"The Birth of Venus" by Sarah Dunant

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Sarah Dunant's "The Birth of Venus" takes place in Savonarola's Florence, and our heroine loves learning, is conversant with the classics, and lives amidst the making of some of the greatest art in history.

This story is told mainly in flashback, but we lead off with the death of an aged nun. When the nun's body is prepared for burial, the shocked sisters find an ornate snake tattoo on her abdomen, the head of which is unmistakably at her private parts. In this woman's past, she is forced into a convent in newly-pious and reactionary Florence under Savonarola. The story encompasses this crucible, and is populated by less-than-stellar male characters. (There are enough men in it, so that if you took the best characteristic of each of them, you might construct one satisfactory man.) This book covers the epochal moments in our heroine's life, from her meeting and relationship with Michelangelo, to her entering the nunnery to escape persecution.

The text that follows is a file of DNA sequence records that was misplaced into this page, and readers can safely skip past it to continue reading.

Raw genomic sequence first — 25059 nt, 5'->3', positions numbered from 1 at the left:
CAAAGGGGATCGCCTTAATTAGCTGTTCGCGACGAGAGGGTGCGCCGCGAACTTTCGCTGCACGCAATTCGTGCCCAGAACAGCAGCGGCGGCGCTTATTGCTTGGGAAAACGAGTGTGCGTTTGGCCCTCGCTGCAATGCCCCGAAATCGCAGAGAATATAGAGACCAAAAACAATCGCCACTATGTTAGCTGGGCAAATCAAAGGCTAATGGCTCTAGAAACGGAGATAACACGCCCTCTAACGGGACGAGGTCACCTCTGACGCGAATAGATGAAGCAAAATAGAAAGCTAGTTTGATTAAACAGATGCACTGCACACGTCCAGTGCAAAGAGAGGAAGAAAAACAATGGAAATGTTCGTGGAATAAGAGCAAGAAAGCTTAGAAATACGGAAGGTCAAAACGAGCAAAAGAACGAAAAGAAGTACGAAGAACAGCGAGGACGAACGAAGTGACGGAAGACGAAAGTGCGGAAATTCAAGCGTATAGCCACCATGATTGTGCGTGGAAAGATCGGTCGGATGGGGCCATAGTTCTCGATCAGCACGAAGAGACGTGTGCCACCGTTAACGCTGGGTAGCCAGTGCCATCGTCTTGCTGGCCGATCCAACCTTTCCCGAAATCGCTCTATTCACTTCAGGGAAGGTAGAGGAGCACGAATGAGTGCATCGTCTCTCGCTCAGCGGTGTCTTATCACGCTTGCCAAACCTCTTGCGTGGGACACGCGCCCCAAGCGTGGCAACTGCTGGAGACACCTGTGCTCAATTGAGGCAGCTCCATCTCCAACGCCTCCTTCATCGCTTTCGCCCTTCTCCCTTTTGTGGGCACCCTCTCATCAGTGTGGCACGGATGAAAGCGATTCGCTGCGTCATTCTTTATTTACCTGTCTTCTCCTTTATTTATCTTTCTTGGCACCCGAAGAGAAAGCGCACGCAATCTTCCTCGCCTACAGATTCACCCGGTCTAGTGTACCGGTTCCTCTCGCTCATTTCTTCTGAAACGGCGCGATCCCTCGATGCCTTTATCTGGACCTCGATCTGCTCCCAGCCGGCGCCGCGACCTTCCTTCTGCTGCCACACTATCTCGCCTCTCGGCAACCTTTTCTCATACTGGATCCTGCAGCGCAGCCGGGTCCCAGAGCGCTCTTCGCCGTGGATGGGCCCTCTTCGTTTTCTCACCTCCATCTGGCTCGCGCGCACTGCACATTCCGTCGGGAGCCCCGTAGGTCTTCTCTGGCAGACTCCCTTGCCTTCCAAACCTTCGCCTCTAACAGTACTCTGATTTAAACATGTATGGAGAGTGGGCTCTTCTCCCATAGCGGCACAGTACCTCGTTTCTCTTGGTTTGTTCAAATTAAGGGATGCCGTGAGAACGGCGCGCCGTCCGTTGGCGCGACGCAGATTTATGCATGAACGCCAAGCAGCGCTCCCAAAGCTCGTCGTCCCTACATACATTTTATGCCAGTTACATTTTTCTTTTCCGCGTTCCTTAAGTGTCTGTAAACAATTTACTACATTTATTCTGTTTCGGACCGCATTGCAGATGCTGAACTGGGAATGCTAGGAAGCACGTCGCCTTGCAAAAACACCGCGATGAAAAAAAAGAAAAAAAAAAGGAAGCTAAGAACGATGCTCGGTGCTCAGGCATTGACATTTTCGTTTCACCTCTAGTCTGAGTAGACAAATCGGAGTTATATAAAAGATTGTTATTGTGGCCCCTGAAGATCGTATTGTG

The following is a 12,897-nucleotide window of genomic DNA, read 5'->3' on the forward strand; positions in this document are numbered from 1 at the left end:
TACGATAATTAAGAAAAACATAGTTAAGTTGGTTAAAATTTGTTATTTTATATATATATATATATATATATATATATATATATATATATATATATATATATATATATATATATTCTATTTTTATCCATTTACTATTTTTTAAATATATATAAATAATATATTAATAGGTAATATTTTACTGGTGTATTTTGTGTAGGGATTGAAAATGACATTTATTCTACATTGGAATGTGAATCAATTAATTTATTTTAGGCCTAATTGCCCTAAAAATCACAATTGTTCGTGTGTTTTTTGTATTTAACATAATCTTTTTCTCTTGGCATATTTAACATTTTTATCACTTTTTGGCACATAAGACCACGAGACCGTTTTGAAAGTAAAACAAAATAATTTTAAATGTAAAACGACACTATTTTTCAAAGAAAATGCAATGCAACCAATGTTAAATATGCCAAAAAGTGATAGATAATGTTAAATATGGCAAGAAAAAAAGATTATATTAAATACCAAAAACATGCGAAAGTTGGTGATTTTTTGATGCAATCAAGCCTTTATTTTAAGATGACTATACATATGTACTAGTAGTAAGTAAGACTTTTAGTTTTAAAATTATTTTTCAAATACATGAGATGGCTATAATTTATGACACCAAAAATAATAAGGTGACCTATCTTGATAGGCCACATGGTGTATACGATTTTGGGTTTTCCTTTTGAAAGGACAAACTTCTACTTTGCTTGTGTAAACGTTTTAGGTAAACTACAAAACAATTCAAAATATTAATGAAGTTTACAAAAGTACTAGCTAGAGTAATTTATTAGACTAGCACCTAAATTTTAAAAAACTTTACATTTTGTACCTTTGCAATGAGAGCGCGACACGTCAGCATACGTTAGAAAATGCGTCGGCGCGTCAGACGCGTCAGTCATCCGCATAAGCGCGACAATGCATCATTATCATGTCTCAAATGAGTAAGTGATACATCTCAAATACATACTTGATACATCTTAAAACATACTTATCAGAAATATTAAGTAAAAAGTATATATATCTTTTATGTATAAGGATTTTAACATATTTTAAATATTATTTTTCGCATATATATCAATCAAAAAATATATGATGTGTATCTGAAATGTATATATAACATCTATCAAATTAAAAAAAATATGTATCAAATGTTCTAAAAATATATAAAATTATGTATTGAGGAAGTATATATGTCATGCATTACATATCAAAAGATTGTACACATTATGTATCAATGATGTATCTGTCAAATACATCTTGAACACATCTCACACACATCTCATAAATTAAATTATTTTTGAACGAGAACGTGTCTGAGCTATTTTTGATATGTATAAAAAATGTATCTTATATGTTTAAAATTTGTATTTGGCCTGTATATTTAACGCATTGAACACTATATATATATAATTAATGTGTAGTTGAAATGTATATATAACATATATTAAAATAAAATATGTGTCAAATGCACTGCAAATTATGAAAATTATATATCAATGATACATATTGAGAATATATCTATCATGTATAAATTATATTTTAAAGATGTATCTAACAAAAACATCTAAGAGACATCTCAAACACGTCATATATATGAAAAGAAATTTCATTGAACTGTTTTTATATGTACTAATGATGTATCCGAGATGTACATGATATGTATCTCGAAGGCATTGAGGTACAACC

This is yet another indictment of Church-as-State, and just another chapter in the story of why the separation is so necessary. It is also a very vivid book, well-told, and a highlight of my 2006 reading year. It deserves most of its accolades.
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